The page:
Will Desktop Linux Be Successful Due to Web 2.0?
The tech publisher Tim O’Reilly has famously asked a question of audiences during talks about open source. “How many of you use Linux?” and a show of hands and only a few are raised. Next he asks, “How many of you use Google?” virtually all hands shoot up as O’Reilly then launches into an explanation of the fact that they’re using the world’s largest Linux application, Google, every time they perform a search.
Whether or not Google’s Linux purity is still 100% true or not is a guess. What is true is that hosted Web applications are so amazingly desktop operating system agnostic that most of them are accessible through a Linux desktop.
As I read this blog post about the Linux-friendliness of the just launched Google Doc’s and Spreadsheets (as their salvo into the hosted office application suite game), it made me realize that the onrush of Web 2.0 applications; open or ubiquitous standards like PDF and Flash (the latter, for instance, with its use in video delivery is a game-changer and there’s a fabulous article here worth a read); and super-simple Linux distributions like Ubuntu are all combining to make Linux increasingly a strong option for desktop operating system use.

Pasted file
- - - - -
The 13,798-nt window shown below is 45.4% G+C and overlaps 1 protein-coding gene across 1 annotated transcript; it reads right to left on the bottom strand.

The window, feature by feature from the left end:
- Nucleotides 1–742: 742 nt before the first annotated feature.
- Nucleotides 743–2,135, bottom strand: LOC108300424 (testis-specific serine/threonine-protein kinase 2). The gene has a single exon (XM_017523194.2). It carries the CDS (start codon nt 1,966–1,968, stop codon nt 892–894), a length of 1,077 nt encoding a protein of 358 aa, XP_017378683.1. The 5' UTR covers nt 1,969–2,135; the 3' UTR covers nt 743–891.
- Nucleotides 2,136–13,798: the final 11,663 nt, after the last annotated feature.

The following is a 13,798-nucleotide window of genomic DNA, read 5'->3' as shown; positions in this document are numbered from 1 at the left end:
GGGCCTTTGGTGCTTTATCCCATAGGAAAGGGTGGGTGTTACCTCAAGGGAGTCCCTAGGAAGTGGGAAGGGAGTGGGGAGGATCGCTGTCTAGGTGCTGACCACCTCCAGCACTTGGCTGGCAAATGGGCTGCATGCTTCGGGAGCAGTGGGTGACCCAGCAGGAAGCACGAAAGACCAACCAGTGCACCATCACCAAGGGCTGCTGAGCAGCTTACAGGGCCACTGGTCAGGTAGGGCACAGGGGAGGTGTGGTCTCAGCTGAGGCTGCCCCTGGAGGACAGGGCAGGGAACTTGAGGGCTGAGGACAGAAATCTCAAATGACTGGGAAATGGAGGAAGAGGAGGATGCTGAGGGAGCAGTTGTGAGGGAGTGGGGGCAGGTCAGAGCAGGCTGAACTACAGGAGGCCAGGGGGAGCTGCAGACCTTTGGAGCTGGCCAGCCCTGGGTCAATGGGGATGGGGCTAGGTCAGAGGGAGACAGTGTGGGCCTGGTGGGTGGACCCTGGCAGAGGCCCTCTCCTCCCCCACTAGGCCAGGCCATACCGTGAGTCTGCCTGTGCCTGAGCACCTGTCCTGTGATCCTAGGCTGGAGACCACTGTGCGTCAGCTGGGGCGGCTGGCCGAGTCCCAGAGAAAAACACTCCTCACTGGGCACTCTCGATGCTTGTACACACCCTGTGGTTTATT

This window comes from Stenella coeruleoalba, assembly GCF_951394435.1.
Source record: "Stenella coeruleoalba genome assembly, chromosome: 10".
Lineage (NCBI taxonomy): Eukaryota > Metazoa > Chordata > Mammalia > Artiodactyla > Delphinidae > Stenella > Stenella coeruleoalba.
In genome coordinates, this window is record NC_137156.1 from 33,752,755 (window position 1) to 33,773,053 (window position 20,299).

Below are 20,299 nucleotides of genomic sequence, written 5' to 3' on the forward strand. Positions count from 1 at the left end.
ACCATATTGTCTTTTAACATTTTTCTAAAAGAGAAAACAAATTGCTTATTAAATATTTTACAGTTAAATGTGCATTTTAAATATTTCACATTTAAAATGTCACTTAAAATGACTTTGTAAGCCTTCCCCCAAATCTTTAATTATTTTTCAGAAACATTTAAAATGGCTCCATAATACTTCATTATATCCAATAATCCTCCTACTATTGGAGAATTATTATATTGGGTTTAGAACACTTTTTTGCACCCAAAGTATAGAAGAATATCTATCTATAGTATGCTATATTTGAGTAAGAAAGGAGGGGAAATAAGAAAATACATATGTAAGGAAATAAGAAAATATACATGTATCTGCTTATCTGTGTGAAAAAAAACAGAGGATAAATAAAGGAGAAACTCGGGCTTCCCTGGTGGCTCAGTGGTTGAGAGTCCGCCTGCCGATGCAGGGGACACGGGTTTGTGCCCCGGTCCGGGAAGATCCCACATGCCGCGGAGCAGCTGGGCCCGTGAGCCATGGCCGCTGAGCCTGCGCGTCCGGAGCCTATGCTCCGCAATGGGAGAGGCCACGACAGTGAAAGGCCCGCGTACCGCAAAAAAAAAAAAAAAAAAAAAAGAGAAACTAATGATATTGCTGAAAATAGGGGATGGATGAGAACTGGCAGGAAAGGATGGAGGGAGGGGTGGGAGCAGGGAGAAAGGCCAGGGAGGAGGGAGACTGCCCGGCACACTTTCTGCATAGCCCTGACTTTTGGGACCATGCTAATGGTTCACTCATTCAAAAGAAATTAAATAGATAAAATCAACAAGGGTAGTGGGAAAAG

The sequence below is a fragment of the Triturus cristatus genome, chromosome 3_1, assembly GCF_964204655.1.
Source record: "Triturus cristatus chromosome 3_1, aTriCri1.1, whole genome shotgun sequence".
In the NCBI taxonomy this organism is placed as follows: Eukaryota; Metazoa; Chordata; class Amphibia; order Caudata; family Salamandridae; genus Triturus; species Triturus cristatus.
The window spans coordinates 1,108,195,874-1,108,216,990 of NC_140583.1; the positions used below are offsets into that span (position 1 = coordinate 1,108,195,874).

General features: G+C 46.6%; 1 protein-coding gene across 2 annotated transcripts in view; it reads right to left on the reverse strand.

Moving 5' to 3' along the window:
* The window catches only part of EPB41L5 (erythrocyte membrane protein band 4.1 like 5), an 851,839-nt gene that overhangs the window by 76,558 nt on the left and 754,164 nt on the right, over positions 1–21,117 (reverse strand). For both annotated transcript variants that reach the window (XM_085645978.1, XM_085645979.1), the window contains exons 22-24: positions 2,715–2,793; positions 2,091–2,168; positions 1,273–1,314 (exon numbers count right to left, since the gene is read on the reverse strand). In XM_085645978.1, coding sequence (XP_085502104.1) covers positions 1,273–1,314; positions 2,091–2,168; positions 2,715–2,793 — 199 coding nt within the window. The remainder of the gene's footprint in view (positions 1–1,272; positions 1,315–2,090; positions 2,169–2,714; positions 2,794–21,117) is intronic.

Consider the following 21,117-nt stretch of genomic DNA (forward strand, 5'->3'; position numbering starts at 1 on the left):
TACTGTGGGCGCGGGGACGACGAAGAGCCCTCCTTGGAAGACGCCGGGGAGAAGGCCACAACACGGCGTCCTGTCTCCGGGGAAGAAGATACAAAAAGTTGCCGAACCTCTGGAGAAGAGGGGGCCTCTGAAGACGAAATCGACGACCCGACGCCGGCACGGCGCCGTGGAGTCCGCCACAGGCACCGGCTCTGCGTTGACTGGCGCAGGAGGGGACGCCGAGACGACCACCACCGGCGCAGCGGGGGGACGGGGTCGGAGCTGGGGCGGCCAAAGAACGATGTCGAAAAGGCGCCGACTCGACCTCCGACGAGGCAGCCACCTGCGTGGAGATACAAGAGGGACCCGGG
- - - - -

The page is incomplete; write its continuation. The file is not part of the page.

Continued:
I’m almost ready to predict that we’ll see an upsurge in Linux desktop adoption in 2007 and 2008 due primarily to Web 2.0 applications reaching critical mass coupled with a continued increase in online functionality making the desktop operating system increasingly moot.
About Steve Borsch
SiteGround is 'The One'
Connecting the Dots Podcast
Podcasting hit the mainstream in July of 2005 when Apple added podcast show support within iTunes. I'd seen this coming so started podcasting in May of 2005 and kept going until August of 2007. Unfortunately was never 'discovered' by national broadcasters, but made a delightfully large number of connections with people all over the world because of these shows. Click here to view the archive of my podcast posts.